Canon de 155 Grande Puissance Filloux, 1918. Note Bucking Horse and Rider insignia.

The Brigade was under continuous fire for some four months. The unit's kitchens were generally fairly close to the line. In such case, food was often slumgullion stew brought up to positions in large buckets. when under fire, the men ate corned willy which could be heated with a canned fuel similar to modern-day Sterno.

Left, Alexander Wolcott, 5th Infantry, eating canned willy, Argonne, 1918. Drawing by Ron Baldridge, Below, "Cooties," drawing from Davis and Clay, "Battery C, 148th Field Artillery.

We all know what he is. Those who don't, have lacked the greatest joy a soldier can have. Did we say joy? We beg your pardon--we mean misery. Yes, real misery, with the sting left in. They are a perfectly harmless pest when left to their own pursuits, but when they once find you to be suitable hunting ground they stick to you like the paper to the wall. They are quite content to rest peaceful during the day but at night they find no greater pleasure than in frolicking about your anatomy, holding sweepstake races around your neck. Whey they persist in holding their carnivals at night we have never been able to find out. But we do know if it were not for the cooties and gas alarms a soldier could rest and sleep quite comfortably when his tired body seeks it have.
We have in our battery a hard boiled corporal who saw service on the Mexican Border, that delights in giving these harmless pests a home for life. If cooties were to us as they are to him they would be one of the least of our worries.
It is a very good idea to keep your six shooter loaded for at midnight, when you are awakened by their love squirms, you are apt to find one or two large enoght to demand a man's size bullet, and it is a duty to your country to extinquish the life of the foe which recognizes neither the righteousness of our cause nor the folly of our enemies.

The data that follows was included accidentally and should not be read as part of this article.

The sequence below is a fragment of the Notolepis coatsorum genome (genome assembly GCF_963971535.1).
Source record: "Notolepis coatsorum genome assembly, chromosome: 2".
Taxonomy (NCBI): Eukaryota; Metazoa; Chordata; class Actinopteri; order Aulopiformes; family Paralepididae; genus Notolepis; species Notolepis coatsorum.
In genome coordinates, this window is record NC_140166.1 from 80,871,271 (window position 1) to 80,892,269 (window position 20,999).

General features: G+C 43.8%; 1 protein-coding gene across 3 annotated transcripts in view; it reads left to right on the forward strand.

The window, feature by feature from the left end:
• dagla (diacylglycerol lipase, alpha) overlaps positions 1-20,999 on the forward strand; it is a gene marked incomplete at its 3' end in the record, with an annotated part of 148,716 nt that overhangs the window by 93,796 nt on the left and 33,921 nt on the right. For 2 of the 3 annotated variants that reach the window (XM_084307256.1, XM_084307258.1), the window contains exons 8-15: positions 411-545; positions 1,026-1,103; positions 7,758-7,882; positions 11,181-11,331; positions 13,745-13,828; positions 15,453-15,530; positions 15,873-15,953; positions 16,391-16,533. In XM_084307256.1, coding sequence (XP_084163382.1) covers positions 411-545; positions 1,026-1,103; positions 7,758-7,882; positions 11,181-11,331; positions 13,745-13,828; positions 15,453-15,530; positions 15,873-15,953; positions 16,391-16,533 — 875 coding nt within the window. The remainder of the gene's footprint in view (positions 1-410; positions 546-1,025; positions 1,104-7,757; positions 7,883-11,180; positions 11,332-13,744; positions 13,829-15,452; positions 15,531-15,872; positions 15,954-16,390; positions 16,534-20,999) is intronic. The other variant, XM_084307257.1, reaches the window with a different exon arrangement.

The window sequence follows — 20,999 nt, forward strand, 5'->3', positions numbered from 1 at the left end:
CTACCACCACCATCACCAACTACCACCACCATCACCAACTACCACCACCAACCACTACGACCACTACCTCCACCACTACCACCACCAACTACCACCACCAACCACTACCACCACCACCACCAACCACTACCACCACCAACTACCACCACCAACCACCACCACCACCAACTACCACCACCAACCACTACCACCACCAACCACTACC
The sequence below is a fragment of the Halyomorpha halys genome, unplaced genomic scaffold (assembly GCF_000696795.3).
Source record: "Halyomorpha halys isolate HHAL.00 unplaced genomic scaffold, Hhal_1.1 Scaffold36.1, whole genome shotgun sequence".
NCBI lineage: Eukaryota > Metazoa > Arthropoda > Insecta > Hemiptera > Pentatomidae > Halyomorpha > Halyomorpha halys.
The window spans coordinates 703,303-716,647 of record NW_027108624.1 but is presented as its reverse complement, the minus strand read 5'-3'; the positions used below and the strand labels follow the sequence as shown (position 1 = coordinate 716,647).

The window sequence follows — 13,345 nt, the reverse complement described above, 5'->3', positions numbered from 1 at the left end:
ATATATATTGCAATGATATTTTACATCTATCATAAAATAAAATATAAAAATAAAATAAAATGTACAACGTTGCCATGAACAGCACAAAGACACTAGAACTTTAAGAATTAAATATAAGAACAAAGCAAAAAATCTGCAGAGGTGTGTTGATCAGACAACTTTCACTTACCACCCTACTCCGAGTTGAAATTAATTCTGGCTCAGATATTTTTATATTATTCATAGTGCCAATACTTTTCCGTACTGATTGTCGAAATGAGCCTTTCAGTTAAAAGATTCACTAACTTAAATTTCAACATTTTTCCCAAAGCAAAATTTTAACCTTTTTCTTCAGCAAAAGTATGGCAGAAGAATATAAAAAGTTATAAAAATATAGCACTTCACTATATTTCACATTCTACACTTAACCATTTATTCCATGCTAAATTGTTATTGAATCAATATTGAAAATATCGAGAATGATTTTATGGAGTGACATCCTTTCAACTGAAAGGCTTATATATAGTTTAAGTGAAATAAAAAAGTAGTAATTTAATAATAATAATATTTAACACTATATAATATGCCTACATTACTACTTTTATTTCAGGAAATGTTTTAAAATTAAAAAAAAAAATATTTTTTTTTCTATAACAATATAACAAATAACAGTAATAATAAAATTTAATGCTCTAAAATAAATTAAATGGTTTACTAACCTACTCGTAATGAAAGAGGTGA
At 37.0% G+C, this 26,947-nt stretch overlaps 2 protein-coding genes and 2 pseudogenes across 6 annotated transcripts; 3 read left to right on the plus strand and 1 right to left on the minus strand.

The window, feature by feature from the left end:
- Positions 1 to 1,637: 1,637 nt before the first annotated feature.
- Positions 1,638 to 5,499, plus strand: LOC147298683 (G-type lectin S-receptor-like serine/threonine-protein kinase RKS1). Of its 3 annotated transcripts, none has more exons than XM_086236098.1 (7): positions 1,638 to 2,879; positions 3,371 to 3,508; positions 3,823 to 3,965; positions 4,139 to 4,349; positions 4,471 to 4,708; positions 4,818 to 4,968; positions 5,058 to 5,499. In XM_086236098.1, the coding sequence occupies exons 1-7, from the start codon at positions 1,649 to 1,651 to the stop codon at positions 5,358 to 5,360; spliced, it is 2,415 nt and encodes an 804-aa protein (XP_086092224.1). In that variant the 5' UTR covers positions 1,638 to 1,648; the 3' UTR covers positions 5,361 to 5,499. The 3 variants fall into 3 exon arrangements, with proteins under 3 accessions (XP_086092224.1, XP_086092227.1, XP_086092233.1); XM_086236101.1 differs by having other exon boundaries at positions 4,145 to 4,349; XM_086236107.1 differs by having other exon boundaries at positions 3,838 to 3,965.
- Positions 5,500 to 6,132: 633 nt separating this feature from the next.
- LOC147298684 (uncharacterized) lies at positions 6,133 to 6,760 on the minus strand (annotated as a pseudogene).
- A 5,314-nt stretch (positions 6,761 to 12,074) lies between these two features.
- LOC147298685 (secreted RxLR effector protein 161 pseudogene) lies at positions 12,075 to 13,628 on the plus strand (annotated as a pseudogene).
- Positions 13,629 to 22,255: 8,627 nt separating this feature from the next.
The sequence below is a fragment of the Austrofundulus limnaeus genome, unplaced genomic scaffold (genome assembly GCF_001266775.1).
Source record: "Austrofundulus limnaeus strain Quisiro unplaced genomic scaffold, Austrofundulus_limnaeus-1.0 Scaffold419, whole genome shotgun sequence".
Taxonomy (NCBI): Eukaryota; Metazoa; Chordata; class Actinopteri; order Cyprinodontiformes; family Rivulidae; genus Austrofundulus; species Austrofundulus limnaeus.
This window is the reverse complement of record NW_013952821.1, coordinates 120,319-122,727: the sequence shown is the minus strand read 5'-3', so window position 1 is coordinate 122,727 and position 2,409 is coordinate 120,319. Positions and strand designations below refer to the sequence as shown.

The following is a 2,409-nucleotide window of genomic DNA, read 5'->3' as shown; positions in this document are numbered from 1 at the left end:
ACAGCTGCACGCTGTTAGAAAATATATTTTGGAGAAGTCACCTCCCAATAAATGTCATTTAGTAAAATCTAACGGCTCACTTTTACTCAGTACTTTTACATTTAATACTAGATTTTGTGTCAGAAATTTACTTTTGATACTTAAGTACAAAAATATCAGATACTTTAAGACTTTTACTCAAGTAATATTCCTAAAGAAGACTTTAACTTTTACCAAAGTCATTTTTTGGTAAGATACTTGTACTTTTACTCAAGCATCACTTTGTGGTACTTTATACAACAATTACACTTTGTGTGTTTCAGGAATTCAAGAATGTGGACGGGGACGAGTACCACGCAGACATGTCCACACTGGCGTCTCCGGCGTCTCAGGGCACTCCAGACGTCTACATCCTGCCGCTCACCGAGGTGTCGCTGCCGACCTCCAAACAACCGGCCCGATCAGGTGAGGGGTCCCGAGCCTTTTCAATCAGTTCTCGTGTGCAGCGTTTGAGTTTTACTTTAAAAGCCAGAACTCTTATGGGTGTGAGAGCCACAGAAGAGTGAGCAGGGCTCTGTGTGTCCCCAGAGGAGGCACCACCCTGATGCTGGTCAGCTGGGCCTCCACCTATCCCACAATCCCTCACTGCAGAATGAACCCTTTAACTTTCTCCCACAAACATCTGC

They squirm, crawl, wiggle and scratch on all and every part of your anatomy, and how a fellow gets accustomed to them, well, after providing them with perfectly good homes for the past six months, we are about to find out.

A soldier is known by the cooties he keeps.
How many little cooties have you?
Davis and Clay, pp. 90-91

Captain Willian A. Sawtell after promotion to major and transfer to 3rd Battalion staff.

Of course, there were lighter moments. The writer's father-in-law recalled when he and several other members of his unit stopped at a French farm house near Argonne, They were offered coffee. The lady of the house asked the men if they would like milk in their coffee. When they responded affirmatively, the family goat was summoned which lept up on the table to be milked into the coffee cups. On another occasion, one of the soldiers was holding a baby. He thought from something he whiffed that the baby had spoilt its nappies and the baby was gingerly handed back to its mother. It was the cheese the boys were being offered. Those were the only two instances of his service in France that he ever talked of.

Following the Armistice, the various battaries of the 148th Field Artillery were assigned to occupation duty in Germany. On May 11, 1919 orders were received for the Brigade to return to the United States. Most of the Brigade raced back to New York on the Peerless and the Floridan. The Peerless left St. Nazaire first, twelve hours ahead of the Floridan. When the Floridan passed in the middle of the Atlantic three days out from New York everyone thought the Floridan would get into New York first. But the captain of the Peerless was determined to prove everyone wrong and put the pedal to the metal. Neverthess, he lost the race anyway but by only a couple of hours. On board was the regimental band, called in France "The Million Dollar Band," since the French believed that everyone was a millionaire. See New York Evening World June 14, 1919, final edition.